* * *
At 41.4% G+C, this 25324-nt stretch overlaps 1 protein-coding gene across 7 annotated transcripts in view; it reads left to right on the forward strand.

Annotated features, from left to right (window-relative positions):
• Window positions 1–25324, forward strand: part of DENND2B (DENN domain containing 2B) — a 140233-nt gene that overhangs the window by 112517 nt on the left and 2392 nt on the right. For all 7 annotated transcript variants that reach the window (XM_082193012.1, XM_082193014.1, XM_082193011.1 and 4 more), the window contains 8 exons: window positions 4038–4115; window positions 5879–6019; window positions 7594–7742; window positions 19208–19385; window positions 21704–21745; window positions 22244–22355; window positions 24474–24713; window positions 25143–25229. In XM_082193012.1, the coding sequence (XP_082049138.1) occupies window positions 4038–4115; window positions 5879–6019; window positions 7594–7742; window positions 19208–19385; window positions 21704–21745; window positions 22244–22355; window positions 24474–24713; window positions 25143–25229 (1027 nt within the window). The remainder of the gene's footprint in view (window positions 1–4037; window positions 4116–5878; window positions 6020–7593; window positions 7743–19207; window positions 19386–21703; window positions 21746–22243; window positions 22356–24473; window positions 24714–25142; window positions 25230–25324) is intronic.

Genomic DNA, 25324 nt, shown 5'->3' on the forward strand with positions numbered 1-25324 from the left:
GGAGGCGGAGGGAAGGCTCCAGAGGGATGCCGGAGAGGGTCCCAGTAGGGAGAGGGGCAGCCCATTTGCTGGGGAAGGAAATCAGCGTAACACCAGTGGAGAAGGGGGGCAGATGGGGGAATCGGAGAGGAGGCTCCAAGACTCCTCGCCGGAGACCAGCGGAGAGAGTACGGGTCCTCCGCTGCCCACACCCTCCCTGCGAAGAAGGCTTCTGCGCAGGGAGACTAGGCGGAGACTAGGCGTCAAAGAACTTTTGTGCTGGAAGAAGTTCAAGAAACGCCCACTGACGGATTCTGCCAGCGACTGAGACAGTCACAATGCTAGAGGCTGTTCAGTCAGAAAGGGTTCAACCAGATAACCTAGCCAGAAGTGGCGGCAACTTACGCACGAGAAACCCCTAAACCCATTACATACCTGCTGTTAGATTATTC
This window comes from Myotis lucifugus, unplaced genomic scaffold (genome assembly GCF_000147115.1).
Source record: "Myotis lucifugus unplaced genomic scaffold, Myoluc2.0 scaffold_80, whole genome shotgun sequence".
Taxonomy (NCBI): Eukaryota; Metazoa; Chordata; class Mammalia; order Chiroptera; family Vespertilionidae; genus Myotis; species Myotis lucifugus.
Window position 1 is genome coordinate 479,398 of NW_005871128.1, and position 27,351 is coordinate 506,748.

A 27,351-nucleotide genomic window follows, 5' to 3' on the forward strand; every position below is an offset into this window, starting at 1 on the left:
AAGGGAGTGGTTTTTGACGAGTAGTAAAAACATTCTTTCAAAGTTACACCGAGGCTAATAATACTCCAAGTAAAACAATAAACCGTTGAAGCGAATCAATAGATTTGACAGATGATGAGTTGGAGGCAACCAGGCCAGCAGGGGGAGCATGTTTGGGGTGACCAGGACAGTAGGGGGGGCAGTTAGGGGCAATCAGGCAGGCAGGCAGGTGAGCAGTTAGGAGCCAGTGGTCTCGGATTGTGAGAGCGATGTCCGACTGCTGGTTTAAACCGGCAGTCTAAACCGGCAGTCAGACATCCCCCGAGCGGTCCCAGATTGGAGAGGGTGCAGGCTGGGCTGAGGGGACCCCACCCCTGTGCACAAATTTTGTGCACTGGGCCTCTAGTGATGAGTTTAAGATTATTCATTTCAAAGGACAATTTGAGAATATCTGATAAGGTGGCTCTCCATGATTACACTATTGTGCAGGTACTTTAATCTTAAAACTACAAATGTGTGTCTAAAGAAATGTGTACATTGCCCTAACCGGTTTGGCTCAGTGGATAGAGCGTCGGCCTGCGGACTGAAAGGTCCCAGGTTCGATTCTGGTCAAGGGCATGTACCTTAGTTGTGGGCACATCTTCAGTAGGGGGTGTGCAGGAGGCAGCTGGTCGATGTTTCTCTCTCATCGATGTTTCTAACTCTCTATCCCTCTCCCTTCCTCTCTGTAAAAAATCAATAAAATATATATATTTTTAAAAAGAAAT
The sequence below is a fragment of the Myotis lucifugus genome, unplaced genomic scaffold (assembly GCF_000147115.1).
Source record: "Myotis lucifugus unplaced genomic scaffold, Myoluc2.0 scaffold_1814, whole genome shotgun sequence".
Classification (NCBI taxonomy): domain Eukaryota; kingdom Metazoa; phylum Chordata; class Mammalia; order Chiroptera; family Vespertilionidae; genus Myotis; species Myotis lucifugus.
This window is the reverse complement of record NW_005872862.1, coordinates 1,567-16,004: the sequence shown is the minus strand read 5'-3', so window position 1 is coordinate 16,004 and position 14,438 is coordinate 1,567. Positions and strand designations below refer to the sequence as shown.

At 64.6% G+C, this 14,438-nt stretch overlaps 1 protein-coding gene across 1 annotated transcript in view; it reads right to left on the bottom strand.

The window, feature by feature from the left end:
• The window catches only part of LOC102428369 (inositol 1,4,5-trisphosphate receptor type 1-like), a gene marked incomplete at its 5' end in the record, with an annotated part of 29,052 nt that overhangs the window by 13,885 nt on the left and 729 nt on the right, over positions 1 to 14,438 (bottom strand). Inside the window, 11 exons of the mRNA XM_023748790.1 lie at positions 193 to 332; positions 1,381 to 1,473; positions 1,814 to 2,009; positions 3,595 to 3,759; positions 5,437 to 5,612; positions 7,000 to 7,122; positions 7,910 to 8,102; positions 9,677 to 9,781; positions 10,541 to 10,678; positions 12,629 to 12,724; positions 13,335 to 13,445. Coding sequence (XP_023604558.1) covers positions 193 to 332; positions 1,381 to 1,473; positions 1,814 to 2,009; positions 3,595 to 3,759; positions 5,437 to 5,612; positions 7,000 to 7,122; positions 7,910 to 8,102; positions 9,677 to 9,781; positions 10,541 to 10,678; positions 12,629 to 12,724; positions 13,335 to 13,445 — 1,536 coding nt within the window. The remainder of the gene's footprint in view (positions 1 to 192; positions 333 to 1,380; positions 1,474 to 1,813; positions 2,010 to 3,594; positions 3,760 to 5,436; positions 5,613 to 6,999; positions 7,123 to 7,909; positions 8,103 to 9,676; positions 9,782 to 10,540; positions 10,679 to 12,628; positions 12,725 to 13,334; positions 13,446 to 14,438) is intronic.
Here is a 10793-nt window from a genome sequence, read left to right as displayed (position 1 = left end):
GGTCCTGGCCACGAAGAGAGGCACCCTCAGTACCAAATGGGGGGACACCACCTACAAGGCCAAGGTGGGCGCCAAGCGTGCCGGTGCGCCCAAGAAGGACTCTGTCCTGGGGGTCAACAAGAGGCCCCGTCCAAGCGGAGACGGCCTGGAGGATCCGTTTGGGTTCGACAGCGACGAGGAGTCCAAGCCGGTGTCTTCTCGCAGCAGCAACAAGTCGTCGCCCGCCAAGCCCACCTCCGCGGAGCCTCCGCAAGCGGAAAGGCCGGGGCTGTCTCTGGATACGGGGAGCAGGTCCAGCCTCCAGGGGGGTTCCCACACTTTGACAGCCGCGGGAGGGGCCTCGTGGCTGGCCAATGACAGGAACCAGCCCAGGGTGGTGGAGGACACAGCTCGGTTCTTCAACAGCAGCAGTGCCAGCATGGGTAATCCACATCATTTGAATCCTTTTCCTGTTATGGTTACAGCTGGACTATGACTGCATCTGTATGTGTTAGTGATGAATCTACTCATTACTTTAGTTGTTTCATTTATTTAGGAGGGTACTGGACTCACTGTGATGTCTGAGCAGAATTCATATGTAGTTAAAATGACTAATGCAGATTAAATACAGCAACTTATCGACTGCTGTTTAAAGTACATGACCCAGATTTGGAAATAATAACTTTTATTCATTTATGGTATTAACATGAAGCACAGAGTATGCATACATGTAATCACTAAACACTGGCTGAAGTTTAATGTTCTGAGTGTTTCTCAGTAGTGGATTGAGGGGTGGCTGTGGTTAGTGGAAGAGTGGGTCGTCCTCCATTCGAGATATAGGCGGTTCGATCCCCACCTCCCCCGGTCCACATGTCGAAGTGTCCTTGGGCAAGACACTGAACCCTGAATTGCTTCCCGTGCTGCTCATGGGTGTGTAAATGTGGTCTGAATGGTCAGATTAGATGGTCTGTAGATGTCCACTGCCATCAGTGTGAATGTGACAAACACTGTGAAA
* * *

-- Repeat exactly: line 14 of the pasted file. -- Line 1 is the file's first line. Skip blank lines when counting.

Classification (NCBI taxonomy): domain Eukaryota; kingdom Metazoa; phylum Chordata; class Mammalia; order Chiroptera; family Vespertilionidae; genus Myotis; species Myotis lucifugus.